Fu style Baguazhang is famous for its spinning, twisting and spiraling movements and for its rippling step , not known in other bagua schools. By the way, right this lectio difficilior, i.e. this unorthodox way of stepping makes me feel the authenticity of the Fu Bagua tradition and its coming from the Yin Fu school. Really we can read in a book of a Yin Fu school teacher, Liu Yongchun, Yinshi Baguazhang shimi (Beijing, 1998, p. 27) that " sometimes Master Ma Gui also used the heel of the foot (jiaogen) when walking the circle". Now this is exactly the way the rippling step is performed. In the same passage we read that in the Ma Gui striking, "wrist strikes were relatively many" and we can see that Yang Baguazhang secund change has just this strike. This would not be conclusive, because also in Cheng style this way of striking is known, but so many signs point to one direction: Ma Gui.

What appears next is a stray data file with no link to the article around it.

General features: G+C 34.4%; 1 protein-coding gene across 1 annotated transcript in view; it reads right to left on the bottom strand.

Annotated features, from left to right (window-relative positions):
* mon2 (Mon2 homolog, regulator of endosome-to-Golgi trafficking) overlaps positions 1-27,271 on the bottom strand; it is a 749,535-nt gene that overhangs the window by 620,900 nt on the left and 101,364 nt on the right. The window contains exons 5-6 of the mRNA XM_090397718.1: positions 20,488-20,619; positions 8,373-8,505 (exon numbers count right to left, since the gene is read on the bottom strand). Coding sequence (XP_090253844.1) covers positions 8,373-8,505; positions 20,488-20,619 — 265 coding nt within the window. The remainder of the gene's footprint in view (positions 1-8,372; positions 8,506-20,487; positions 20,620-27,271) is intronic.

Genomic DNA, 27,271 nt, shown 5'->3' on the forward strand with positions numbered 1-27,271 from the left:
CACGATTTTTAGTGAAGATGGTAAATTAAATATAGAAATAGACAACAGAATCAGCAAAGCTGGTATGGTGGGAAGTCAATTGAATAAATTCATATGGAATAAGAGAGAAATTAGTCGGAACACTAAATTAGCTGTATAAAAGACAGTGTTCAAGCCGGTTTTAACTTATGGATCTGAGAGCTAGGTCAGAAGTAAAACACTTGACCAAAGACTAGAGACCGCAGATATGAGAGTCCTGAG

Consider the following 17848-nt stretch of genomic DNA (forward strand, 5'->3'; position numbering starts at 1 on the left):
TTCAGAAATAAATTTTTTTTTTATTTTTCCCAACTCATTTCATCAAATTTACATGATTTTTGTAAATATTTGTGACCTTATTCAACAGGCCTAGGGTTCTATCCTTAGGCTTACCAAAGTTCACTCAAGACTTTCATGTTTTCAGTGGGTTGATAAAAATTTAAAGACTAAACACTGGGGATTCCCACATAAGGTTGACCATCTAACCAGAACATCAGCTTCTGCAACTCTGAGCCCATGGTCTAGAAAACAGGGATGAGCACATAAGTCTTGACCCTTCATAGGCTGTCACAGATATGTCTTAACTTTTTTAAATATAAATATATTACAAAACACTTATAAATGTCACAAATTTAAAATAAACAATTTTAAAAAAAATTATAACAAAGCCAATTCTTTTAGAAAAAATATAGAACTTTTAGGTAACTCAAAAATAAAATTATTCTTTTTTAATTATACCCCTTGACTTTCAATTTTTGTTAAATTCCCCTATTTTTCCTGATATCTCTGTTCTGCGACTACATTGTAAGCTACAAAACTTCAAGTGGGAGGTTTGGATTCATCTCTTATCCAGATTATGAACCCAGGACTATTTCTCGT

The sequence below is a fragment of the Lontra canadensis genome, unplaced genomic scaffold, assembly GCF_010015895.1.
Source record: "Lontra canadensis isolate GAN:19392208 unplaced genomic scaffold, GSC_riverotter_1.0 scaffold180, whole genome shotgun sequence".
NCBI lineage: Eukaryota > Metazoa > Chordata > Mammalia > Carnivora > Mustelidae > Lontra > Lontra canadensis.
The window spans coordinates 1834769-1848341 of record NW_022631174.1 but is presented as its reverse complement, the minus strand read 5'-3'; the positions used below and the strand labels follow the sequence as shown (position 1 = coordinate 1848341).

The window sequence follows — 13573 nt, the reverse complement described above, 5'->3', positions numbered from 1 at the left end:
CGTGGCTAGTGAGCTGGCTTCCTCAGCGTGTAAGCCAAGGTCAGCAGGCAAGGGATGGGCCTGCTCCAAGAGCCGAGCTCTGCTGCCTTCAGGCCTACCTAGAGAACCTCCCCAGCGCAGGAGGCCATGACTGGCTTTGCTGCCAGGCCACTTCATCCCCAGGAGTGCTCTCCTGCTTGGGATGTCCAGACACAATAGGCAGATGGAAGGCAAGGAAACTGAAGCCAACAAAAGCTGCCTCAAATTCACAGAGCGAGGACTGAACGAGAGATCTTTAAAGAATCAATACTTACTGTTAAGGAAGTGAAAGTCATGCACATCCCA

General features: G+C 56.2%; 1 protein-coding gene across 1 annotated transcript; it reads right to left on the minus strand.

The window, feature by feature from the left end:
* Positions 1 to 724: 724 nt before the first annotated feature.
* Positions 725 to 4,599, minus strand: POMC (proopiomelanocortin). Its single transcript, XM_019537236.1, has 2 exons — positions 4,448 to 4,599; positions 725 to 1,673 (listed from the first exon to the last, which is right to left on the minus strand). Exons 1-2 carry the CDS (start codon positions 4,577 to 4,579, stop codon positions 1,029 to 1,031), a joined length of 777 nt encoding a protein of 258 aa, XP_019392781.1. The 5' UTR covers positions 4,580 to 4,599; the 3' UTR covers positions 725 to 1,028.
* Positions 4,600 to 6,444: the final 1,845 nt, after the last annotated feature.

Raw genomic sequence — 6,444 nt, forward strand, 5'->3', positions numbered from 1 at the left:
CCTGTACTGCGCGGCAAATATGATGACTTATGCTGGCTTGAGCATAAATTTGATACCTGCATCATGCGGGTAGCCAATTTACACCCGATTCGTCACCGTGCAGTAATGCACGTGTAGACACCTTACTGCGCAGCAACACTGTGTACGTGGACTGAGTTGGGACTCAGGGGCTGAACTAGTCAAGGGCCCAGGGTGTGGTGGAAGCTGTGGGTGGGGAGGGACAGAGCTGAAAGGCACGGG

If I was asked what is the fighting essence of Fu school baguazhang I would answer that it has a rather hard striking system and its core stays in circling around the enemy and to strike his back. This is said also of the two-man form "Longxing Bagua tuishou". I say that this is the essence. For reaching this target, the Fu stylist does not hesitate to jump and to grab the adversary from behind. This necessity, to circle around the adversary, needs the use of the open form of the bagua stance, to say when doing koubu , otherwuise the fight is frontal.
So Fu style Baguazhang, while having really nice forms to see, has practical fighting principles too!